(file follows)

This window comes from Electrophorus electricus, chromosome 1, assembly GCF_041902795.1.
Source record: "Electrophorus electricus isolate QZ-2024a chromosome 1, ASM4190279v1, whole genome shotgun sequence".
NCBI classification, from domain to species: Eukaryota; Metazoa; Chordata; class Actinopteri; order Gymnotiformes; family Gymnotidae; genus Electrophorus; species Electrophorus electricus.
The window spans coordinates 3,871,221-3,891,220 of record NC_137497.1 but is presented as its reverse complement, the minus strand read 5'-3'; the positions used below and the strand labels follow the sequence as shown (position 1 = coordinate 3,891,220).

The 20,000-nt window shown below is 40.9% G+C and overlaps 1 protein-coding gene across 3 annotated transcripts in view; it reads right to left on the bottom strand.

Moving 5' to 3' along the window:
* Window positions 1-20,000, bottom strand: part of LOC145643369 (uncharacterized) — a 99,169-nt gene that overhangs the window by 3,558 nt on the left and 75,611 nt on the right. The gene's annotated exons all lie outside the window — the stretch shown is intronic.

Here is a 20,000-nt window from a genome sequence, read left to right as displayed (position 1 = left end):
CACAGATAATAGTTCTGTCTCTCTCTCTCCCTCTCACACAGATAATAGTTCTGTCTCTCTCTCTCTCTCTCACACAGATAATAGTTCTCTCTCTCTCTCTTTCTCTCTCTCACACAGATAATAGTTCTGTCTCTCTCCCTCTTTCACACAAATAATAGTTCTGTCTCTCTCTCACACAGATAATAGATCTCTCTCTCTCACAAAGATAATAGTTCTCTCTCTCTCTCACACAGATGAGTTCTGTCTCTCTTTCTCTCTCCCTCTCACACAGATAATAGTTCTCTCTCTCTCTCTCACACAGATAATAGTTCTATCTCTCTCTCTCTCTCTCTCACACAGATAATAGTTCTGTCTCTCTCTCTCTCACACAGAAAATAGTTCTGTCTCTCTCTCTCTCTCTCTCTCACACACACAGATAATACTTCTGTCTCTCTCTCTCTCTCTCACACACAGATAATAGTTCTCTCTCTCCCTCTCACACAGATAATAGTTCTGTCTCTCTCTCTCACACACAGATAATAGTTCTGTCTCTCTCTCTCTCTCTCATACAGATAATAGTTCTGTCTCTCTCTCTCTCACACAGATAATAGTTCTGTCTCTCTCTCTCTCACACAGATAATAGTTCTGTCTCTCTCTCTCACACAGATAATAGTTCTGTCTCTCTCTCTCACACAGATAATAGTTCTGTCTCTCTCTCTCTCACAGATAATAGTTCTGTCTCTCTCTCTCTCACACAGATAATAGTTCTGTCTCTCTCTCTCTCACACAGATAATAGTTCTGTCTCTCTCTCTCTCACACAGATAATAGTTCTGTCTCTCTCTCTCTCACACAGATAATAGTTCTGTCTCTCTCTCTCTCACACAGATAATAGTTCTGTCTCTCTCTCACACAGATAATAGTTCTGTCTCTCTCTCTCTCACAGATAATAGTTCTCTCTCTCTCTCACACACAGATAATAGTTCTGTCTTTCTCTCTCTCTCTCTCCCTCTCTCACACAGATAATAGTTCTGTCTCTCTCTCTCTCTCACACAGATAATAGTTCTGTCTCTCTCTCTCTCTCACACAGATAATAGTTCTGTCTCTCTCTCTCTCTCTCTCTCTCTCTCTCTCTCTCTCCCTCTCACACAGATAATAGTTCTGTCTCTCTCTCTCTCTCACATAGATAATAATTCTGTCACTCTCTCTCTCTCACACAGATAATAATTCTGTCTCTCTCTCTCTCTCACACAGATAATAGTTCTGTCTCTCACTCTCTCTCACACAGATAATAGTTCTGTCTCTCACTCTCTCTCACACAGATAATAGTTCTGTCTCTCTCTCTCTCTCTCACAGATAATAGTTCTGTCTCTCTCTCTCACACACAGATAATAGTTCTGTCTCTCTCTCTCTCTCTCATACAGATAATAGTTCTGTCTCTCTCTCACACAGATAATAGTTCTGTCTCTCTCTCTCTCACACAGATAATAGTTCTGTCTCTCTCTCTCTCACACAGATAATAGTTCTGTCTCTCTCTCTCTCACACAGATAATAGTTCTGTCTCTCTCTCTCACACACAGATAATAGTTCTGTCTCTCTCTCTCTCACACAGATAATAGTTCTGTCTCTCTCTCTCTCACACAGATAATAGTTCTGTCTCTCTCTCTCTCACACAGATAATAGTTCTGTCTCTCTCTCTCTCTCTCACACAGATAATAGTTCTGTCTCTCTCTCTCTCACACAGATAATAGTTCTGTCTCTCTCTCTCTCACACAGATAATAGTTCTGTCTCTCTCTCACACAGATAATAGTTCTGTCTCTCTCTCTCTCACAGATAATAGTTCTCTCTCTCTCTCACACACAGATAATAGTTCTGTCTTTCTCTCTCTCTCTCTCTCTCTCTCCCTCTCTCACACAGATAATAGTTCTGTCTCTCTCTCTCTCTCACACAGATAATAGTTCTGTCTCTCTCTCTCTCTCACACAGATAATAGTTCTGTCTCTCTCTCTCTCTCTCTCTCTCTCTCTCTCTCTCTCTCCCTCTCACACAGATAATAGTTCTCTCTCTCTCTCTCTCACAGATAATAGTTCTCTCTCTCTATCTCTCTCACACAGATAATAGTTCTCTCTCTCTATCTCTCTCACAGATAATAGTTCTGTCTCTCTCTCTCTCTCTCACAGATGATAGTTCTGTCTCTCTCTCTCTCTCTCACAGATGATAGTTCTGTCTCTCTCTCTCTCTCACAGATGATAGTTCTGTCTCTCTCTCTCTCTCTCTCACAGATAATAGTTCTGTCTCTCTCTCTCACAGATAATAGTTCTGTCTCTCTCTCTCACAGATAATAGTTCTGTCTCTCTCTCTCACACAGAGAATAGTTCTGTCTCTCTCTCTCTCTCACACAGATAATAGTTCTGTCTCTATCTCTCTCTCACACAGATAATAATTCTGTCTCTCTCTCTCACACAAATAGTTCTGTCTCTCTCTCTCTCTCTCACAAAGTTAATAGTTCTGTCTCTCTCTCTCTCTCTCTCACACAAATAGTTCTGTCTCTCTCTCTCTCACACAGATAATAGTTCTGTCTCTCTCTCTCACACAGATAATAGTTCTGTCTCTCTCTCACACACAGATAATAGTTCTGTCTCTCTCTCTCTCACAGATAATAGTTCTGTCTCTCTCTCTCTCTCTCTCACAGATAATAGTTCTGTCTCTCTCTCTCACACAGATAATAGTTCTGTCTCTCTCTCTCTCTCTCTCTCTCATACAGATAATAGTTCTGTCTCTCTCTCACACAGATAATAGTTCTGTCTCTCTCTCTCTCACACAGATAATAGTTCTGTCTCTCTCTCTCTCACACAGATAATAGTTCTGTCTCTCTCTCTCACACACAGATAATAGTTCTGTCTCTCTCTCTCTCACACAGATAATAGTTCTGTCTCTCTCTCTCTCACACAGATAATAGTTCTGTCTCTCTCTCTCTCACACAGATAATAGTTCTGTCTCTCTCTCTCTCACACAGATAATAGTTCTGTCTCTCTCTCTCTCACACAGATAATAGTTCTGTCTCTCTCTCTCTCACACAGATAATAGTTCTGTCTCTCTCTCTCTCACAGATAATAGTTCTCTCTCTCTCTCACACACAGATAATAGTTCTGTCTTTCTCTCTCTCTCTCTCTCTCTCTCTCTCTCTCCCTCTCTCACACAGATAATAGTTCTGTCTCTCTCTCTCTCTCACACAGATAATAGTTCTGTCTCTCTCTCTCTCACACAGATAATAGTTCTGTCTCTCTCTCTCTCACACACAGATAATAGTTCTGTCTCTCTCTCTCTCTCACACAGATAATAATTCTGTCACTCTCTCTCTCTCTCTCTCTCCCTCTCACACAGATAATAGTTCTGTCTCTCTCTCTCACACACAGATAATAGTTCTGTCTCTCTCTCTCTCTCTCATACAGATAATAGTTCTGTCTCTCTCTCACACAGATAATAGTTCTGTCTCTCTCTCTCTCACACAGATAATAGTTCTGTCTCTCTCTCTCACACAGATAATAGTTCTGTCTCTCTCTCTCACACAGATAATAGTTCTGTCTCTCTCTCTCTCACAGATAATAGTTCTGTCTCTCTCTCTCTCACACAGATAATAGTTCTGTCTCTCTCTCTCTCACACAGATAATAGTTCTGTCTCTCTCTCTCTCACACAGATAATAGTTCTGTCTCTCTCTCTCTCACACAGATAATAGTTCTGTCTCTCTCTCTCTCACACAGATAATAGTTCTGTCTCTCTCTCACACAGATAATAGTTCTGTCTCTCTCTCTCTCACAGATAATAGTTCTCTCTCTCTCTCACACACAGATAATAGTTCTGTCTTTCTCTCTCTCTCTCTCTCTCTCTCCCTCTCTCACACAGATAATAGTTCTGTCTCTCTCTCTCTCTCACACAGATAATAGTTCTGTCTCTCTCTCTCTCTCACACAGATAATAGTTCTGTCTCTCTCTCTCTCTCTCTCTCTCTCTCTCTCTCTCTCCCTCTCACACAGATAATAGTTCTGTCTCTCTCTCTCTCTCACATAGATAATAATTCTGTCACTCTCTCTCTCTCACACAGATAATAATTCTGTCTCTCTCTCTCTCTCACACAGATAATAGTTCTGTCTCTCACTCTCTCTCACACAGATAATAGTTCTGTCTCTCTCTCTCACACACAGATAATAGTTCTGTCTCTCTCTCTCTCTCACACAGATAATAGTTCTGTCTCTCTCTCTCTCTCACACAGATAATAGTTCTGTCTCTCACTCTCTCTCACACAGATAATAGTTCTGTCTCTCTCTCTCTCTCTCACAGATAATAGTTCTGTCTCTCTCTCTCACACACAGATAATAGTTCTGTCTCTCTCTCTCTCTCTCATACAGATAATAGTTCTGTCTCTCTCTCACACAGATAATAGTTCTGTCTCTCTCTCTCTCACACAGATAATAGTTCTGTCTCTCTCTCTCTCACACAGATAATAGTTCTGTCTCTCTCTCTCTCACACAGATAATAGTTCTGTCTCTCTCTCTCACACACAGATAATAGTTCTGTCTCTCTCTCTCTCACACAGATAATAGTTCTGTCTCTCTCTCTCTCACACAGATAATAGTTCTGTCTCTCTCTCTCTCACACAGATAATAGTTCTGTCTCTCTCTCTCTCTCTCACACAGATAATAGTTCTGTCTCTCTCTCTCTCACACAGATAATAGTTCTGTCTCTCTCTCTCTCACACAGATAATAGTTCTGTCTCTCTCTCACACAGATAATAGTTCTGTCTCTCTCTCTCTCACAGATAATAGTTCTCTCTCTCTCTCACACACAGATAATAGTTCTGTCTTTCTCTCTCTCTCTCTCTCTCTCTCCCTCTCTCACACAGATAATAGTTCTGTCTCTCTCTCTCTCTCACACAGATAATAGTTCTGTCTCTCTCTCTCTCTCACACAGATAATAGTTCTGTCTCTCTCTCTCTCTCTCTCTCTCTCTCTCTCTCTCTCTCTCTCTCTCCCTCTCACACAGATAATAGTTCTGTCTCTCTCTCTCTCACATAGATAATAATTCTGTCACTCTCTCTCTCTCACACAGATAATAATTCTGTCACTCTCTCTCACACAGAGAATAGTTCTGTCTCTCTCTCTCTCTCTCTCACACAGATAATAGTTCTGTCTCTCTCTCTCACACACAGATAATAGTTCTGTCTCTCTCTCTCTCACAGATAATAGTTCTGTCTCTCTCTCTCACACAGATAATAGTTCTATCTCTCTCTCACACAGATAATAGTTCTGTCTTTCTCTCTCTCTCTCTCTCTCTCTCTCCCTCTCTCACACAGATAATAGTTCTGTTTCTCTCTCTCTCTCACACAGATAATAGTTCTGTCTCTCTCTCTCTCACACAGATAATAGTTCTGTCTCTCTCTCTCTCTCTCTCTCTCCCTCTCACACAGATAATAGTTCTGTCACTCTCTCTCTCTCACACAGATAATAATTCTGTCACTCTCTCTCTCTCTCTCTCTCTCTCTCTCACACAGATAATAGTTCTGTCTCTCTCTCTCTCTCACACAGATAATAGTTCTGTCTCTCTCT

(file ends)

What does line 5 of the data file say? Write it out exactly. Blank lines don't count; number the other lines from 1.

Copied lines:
The 20,000-nt window shown below is 40.9% G+C and overlaps 1 protein-coding gene across 3 annotated transcripts in view; it reads right to left on the bottom strand.